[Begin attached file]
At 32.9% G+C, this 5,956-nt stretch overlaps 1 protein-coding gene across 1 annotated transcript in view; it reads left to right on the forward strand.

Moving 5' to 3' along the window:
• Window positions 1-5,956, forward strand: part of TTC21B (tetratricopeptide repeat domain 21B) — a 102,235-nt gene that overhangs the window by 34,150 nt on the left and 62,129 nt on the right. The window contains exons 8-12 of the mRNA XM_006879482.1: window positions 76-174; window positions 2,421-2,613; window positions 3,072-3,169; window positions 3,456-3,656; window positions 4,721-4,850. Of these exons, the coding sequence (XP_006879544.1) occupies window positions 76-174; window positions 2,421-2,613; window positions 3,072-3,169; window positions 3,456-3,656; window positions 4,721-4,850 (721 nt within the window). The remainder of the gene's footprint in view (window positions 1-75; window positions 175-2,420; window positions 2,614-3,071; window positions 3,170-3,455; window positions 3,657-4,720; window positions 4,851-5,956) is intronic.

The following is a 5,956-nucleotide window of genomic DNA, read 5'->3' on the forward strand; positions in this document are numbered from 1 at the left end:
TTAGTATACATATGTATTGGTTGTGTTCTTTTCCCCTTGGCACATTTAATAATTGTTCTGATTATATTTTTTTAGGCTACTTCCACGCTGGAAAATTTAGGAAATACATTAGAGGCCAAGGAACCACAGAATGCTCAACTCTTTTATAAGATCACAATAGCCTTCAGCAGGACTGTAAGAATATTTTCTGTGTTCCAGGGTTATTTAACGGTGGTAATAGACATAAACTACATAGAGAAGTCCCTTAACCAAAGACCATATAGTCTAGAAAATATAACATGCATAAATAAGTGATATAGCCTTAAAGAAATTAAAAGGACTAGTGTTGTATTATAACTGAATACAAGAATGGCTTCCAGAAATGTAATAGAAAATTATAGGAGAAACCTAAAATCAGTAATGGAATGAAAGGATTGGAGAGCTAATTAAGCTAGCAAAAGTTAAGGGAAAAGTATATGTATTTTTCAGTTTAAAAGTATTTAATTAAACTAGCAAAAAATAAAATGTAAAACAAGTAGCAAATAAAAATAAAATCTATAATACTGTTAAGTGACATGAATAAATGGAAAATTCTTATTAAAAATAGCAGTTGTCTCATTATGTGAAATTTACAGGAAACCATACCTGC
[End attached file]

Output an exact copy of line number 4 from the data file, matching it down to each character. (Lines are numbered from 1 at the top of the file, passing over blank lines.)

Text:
The following is a 5,956-nucleotide window of genomic DNA, read 5'->3' on the forward strand; positions in this document are numbered from 1 at the left end: